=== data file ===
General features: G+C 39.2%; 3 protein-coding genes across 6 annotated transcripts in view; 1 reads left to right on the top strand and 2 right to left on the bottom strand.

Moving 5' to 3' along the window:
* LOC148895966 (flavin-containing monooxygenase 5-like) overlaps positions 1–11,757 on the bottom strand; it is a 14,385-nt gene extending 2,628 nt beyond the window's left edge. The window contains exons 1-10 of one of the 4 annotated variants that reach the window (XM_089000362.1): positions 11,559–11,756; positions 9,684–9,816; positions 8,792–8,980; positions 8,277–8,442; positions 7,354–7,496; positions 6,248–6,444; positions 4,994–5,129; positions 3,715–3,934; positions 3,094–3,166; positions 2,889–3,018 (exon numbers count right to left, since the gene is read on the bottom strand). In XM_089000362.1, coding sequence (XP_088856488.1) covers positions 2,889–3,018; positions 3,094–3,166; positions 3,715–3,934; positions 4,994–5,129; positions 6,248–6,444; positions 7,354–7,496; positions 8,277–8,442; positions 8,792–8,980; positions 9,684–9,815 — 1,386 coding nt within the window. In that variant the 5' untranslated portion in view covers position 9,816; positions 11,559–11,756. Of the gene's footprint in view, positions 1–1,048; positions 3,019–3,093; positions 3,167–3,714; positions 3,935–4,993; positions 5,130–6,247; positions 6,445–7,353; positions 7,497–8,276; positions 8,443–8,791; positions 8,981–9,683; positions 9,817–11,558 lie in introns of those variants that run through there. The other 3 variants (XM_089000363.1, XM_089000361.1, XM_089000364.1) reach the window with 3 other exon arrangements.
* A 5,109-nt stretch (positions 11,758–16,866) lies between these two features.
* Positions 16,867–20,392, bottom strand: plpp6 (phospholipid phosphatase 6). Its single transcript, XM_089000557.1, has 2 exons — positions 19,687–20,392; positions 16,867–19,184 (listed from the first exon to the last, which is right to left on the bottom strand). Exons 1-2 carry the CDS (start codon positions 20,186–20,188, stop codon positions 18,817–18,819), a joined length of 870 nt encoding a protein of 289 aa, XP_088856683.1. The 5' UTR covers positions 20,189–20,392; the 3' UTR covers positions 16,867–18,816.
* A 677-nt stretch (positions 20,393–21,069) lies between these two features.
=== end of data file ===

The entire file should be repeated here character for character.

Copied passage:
General features: G+C 39.2%; 3 protein-coding genes across 6 annotated transcripts in view; 1 reads left to right on the top strand and 2 right to left on the bottom strand.

Moving 5' to 3' along the window:
* LOC148895966 (flavin-containing monooxygenase 5-like) overlaps positions 1–11,757 on the bottom strand; it is a 14,385-nt gene extending 2,628 nt beyond the window's left edge. The window contains exons 1-10 of one of the 4 annotated variants that reach the window (XM_089000362.1): positions 11,559–11,756; positions 9,684–9,816; positions 8,792–8,980; positions 8,277–8,442; positions 7,354–7,496; positions 6,248–6,444; positions 4,994–5,129; positions 3,715–3,934; positions 3,094–3,166; positions 2,889–3,018 (exon numbers count right to left, since the gene is read on the bottom strand). In XM_089000362.1, coding sequence (XP_088856488.1) covers positions 2,889–3,018; positions 3,094–3,166; positions 3,715–3,934; positions 4,994–5,129; positions 6,248–6,444; positions 7,354–7,496; positions 8,277–8,442; positions 8,792–8,980; positions 9,684–9,815 — 1,386 coding nt within the window. In that variant the 5' untranslated portion in view covers position 9,816; positions 11,559–11,756. Of the gene's footprint in view, positions 1–1,048; positions 3,019–3,093; positions 3,167–3,714; positions 3,935–4,993; positions 5,130–6,247; positions 6,445–7,353; positions 7,497–8,276; positions 8,443–8,791; positions 8,981–9,683; positions 9,817–11,558 lie in introns of those variants that run through there. The other 3 variants (XM_089000363.1, XM_089000361.1, XM_089000364.1) reach the window with 3 other exon arrangements.
* A 5,109-nt stretch (positions 11,758–16,866) lies between these two features.
* Positions 16,867–20,392, bottom strand: plpp6 (phospholipid phosphatase 6). Its single transcript, XM_089000557.1, has 2 exons — positions 19,687–20,392; positions 16,867–19,184 (listed from the first exon to the last, which is right to left on the bottom strand). Exons 1-2 carry the CDS (start codon positions 20,186–20,188, stop codon positions 18,817–18,819), a joined length of 870 nt encoding a protein of 289 aa, XP_088856683.1. The 5' UTR covers positions 20,189–20,392; the 3' UTR covers positions 16,867–18,816.
* A 677-nt stretch (positions 20,393–21,069) lies between these two features.